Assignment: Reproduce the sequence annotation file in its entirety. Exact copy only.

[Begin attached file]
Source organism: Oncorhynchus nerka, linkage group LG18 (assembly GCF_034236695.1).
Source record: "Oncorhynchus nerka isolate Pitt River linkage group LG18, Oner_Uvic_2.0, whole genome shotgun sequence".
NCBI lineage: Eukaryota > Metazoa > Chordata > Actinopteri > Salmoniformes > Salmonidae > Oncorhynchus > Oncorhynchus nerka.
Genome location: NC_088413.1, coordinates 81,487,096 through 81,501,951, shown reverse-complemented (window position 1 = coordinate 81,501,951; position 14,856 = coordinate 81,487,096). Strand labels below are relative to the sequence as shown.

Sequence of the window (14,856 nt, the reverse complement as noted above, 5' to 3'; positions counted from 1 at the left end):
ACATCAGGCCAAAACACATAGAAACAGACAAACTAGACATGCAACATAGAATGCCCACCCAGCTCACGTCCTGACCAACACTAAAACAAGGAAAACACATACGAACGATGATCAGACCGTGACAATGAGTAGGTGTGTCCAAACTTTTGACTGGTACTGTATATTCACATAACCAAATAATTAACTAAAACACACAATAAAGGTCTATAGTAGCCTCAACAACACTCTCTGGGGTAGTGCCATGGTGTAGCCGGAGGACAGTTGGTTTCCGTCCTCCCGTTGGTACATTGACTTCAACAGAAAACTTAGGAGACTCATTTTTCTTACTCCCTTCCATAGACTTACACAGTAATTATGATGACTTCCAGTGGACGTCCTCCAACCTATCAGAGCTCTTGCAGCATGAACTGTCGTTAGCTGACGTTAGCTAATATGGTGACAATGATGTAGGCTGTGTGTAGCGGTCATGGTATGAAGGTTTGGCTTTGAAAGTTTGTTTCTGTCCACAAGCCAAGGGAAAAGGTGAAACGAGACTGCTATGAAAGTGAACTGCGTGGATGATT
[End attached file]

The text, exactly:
Source organism: Oncorhynchus nerka, linkage group LG18 (assembly GCF_034236695.1).
Source record: "Oncorhynchus nerka isolate Pitt River linkage group LG18, Oner_Uvic_2.0, whole genome shotgun sequence".
NCBI lineage: Eukaryota > Metazoa > Chordata > Actinopteri > Salmoniformes > Salmonidae > Oncorhynchus > Oncorhynchus nerka.
Genome location: NC_088413.1, coordinates 81,487,096 through 81,501,951, shown reverse-complemented (window position 1 = coordinate 81,501,951; position 14,856 = coordinate 81,487,096). Strand labels below are relative to the sequence as shown.

Sequence of the window (14,856 nt, the reverse complement as noted above, 5' to 3'; positions counted from 1 at the left end):
ACATCAGGCCAAAACACATAGAAACAGACAAACTAGACATGCAACATAGAATGCCCACCCAGCTCACGTCCTGACCAACACTAAAACAAGGAAAACACATACGAACGATGATCAGACCGTGACAATGAGTAGGTGTGTCCAAACTTTTGACTGGTACTGTATATTCACATAACCAAATAATTAACTAAAACACACAATAAAGGTCTATAGTAGCCTCAACAACACTCTCTGGGGTAGTGCCATGGTGTAGCCGGAGGACAGTTGGTTTCCGTCCTCCCGTTGGTACATTGACTTCAACAGAAAACTTAGGAGACTCATTTTTCTTACTCCCTTCCATAGACTTACACAGTAATTATGATGACTTCCAGTGGACGTCCTCCAACCTATCAGAGCTCTTGCAGCATGAACTGTCGTTAGCTGACGTTAGCTAATATGGTGACAATGATGTAGGCTGTGTGTAGCGGTCATGGTATGAAGGTTTGGCTTTGAAAGTTTGTTTCTGTCCACAAGCCAAGGGAAAAGGTGAAACGAGACTGCTATGAAAGTGAACTGCGTGGATGATT